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Portraits of Jacob Trip and his Wife Margaretha de Geer

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In seventeenth-century Holland, it was common for married couples to be depicted separately in paintings designed to be hung as a pair, with the woman’s portrait invariably hung to the right. This placed the wife to her husband’s left – or, as it was regarded at the time, his inferior side: marriage was a partnership steered by the man.

These portraits are particularly large examples, reflecting the status of the couple, Jacob Trip and Margaretha de Geer – who belonged to one of the richest families in Holland. They were probably commissioned by two of the Trips‘ sons, to be hung in a palatial residence which they were building in Amsterdam.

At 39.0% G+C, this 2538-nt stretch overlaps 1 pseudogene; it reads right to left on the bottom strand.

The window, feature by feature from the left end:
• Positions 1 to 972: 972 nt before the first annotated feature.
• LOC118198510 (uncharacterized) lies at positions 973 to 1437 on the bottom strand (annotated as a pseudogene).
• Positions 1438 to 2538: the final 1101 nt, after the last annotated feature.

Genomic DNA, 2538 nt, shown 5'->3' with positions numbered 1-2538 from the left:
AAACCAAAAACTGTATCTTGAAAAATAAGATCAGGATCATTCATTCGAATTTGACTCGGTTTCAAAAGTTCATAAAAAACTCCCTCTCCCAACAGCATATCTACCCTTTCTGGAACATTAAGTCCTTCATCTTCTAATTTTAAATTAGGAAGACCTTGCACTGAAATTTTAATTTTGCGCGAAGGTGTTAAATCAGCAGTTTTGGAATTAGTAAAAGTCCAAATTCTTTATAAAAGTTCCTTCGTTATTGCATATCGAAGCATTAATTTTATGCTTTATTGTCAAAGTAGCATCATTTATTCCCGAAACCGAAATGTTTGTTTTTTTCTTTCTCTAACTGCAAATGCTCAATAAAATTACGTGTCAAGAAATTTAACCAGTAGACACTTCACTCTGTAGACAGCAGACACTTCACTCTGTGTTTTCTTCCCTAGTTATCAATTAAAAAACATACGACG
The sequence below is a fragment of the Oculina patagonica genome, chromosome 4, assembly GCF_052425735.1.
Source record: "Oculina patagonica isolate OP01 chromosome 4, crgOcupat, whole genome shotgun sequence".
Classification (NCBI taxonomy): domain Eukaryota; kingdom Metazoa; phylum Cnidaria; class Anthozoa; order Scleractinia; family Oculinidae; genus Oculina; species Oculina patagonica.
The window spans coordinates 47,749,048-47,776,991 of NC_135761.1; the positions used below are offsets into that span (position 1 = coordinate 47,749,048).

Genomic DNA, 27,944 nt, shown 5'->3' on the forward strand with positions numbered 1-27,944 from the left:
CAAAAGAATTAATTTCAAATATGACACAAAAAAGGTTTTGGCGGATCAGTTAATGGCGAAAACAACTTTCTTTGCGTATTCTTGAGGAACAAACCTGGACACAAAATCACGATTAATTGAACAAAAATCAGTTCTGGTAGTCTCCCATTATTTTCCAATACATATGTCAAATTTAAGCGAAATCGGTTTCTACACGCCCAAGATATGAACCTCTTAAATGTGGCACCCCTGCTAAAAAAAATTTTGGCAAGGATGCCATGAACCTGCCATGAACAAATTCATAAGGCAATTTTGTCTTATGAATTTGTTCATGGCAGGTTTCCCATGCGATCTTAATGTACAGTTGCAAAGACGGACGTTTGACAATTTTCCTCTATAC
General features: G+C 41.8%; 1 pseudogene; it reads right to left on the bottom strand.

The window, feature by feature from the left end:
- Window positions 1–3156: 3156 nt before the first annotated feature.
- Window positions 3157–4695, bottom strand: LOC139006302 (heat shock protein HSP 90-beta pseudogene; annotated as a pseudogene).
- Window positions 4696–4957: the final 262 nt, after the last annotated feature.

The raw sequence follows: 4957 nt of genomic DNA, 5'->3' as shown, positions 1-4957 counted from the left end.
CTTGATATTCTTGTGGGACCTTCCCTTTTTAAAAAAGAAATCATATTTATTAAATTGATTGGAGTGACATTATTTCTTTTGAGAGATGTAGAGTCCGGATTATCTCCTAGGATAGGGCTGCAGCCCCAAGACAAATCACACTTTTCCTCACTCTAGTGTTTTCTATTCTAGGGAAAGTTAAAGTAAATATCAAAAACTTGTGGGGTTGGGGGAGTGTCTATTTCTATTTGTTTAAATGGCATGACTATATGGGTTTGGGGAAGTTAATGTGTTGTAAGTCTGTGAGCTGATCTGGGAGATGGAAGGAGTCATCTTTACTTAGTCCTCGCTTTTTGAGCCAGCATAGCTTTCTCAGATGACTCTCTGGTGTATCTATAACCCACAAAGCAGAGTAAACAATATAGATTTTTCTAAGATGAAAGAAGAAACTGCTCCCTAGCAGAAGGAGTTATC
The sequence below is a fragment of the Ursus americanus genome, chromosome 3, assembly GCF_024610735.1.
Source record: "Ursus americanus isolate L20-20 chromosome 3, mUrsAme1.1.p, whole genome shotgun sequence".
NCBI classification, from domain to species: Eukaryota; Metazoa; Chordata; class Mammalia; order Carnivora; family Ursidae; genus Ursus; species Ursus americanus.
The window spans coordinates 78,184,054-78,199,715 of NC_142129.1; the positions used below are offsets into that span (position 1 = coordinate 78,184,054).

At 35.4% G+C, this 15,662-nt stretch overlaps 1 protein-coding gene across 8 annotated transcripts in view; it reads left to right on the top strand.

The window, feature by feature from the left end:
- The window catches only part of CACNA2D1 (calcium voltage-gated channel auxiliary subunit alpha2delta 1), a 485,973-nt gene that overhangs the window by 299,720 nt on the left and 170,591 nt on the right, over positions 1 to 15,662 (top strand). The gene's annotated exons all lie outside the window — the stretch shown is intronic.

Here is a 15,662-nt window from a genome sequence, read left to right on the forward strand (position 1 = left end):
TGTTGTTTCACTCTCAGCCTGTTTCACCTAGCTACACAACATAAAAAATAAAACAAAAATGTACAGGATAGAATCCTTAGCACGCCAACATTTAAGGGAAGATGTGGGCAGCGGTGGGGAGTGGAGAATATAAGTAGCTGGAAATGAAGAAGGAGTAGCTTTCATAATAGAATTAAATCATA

The poses are unusual. Normally we’d expect each sitter to be half turned towards the other. But Margaretha faces the viewer directly. She may be sitting on her husband’s inferior side, but Rembrandt seems to imply that she is the more active and engaged of the two.

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